Kicking off from the Canadian border and motoring towards the Florida Keys, riders on the Chase lit out on their eight-state odyssey just as the weather witch turned the thermostat down and set to soaking the scenery for exactly half of the group’s 2,368-mile route. If you were betting that crappy weather would dampen the doings, however, you’d be dead wrong. Nothing diminished the heightened anticipation of this inaugural run as enthusiastic riders from 28 states layered on weather gear and set their sights on the warm sun and sandy beaches of Florida.
The exhilaration of the gathering for the group photo along Saint Mary’s River extended to the next day’s gloomy send off from Sault Ste. Marie in the early morning of September 6. Riders headed off into the predawn darkness along Michigan’s rain-soaked roads and, ironically, crossed the fog-enshrouded Mackinac Bridge just as 1,500 antique tractors were crossing the five-mile long Mighty Mac. Coming from the opposite direction, the annual trek of the tractors seemed perfectly timed to accent the Chase crossing. Adding an air of excitement as the motorcyclists passed the tractors, riders simultaneously checked out the tractors while eyeing the steel grate of the bridge into the frigid white-capped waters of Lake Huron below. The unrelenting drizzle kept riders soggy until a welcomed break lasting just long enough to enjoy a nice lunch hosted at the Hagerty Insurance headquarters in Traverse City, Michigan, which was followed closely by the group’s first pop quiz.
Studious riders stood with clipboards, pondering the 10-question, multiple-choice test that was based partly on motorcycle history and partly on scenery along the miles they had just ridden. This exact scenario would play out every day for the duration of the run and would be a general point of consternation for the group. Many feigned test anxiety, but some discovered that the questions served to heighten the awareness of their surroundings during the ride. Either way, testing was the hot topic that evening as pilots discussed the day and readied their machines for the next lap, which included a ride on the historic S.S. Badger.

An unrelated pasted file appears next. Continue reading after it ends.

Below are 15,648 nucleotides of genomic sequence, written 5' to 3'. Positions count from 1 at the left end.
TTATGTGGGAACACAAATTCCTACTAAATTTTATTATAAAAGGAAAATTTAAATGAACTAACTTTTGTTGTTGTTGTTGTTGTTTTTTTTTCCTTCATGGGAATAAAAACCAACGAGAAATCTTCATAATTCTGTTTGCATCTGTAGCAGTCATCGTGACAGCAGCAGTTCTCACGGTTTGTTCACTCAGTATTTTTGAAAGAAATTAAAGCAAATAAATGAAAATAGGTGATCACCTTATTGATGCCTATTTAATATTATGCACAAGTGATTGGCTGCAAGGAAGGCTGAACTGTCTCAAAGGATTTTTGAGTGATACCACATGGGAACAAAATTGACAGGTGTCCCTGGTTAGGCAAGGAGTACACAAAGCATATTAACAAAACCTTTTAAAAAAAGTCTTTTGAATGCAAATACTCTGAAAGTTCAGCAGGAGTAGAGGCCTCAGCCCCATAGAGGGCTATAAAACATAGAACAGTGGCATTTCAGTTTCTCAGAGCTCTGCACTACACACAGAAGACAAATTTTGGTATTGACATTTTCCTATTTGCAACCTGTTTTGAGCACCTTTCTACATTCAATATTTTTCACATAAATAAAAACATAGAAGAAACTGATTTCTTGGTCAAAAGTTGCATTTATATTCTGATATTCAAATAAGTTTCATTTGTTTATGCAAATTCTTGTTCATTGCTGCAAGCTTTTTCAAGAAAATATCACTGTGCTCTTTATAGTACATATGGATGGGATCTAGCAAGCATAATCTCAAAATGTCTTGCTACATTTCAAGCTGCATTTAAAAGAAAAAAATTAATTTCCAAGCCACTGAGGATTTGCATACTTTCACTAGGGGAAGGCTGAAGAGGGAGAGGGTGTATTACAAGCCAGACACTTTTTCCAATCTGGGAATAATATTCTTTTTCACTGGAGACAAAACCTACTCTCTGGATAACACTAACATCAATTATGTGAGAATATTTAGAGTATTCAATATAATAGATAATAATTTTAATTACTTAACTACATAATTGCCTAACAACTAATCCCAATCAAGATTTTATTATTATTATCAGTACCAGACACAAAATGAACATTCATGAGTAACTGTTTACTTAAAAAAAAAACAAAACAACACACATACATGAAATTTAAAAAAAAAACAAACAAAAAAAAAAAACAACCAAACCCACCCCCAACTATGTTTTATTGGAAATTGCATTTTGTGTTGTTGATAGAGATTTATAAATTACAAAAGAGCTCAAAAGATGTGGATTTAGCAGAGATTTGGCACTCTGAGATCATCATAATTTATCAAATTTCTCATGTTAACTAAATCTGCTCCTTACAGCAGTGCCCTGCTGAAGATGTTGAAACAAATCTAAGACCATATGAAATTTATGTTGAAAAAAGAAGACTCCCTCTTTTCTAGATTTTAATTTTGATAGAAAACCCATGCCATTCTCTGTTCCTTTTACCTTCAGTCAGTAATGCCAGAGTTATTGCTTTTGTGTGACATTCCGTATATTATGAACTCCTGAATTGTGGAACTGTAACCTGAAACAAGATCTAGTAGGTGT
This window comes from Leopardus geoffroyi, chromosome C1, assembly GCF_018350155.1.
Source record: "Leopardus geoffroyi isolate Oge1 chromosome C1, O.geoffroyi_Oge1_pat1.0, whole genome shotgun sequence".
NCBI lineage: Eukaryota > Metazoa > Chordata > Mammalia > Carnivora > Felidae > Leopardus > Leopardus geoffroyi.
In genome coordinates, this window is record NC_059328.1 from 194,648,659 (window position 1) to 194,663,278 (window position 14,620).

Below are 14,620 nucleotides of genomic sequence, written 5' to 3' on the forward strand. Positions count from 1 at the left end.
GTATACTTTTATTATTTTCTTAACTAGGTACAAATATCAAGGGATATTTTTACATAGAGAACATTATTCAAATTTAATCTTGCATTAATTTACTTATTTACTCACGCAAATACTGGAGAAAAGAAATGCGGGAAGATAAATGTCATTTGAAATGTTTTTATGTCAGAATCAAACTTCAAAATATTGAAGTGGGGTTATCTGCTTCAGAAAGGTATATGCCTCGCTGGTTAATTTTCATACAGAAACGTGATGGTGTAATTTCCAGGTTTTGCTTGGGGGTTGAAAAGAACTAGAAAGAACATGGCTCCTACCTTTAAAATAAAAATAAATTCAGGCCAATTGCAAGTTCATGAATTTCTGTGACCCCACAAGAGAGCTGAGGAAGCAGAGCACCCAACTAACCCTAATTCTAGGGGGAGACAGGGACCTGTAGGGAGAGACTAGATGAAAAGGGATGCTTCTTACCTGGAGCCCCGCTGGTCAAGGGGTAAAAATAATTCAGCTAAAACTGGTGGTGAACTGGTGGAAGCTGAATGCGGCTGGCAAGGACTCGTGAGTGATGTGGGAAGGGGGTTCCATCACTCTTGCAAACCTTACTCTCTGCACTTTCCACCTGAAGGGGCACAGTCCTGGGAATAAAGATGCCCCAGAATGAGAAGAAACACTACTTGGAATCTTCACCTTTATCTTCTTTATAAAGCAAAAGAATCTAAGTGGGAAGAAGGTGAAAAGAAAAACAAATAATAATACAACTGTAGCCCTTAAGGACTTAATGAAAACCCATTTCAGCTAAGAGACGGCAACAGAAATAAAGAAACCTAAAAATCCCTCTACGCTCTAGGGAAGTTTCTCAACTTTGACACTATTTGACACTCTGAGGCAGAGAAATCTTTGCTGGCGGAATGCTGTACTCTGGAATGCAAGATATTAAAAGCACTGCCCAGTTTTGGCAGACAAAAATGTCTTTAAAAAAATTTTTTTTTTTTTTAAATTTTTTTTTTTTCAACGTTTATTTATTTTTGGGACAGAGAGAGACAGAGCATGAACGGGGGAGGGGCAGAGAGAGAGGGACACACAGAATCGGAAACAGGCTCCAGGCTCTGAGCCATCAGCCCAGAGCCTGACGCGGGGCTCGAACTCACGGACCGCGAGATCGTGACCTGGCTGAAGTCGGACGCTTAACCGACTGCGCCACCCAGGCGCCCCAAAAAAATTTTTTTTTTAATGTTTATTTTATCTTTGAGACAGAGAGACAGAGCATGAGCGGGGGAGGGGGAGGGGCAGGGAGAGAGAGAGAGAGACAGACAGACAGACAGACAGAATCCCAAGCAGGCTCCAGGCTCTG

Dawn broke as riders rolled onto the last functioning coal-fired steam ferry in the world. In service since 1953, the Badger shuttled riders and machines for 62 miles across Lake Michigan. The ship is a moving bit of nautical antiquity and even has an onboard museum, which served to keep anxious Chase riders entertained during the four-hour voyage before docking in Manitowoc, Wisconsin. The group would end their day with dinner and a bike show at the Harley-Davidson Museum in Milwaukee where rider #72, Larry Luce, barely managed to roll into the parking lot before the tire on his 1938 Velocette KSS went completely flat. Luce spent his time before dinner making repairs as a celebration played out across the museum campus. Between the rolling museum of Cross Country Chase bikes displayed outside and the Harley-Davidson exhibit inside, visitors to the museum were well steeped in historic motorcycles of all marques, though some were already starting to show exhaustion. As Stage 3 was flagged off the next morning, James Malone, #05 and Don Gilmore, #22 would both have left the run.
It would be Stage 4, the longest day of the run with 315 miles, before riders would peel off wet weather gear in exchange for the oppressive heat of the south. As the weather leapt into the triple digits, both man and machine began to wear down and one rider was sent home to recuperate from exposure to the heat as CCC staff nurse, Vicki Sanfelipo, was kept busy tending to the group’s health. By the time riders rolled into Harley-Davidson of Bowling Green, Kentucky, one rider’s saddlebag had caught fire and another’s engine shot flames as he tried to kick start his tired machine. It was easily extinguished and Matt Miller, #46, rode his 1947 H-D U off to prepare for the next day’s adventure. One rider crashed and was sent to the hospital for minor wounds, though Mike Bruso and his wife, #42, would rejoin the CCC at the finish line each night.
Scoring was a combination of mileage and testing totals, offset by certain handicaps afforded for things like age of an entry. The varying range of test scores meant the leader board was subject to change on a daily basis, though rider #99, Todd Cameron, took the lead from day one and held the position to the end. Todd’s rare 1930 BSA Sloper was the oldest British bike entered, but not the smallest. That distinction was shared by two bikes: #90, Paul Warrenfelt’s 1935 Triumph as well as #62, Scott Funk’s BSA, both with 250 cc.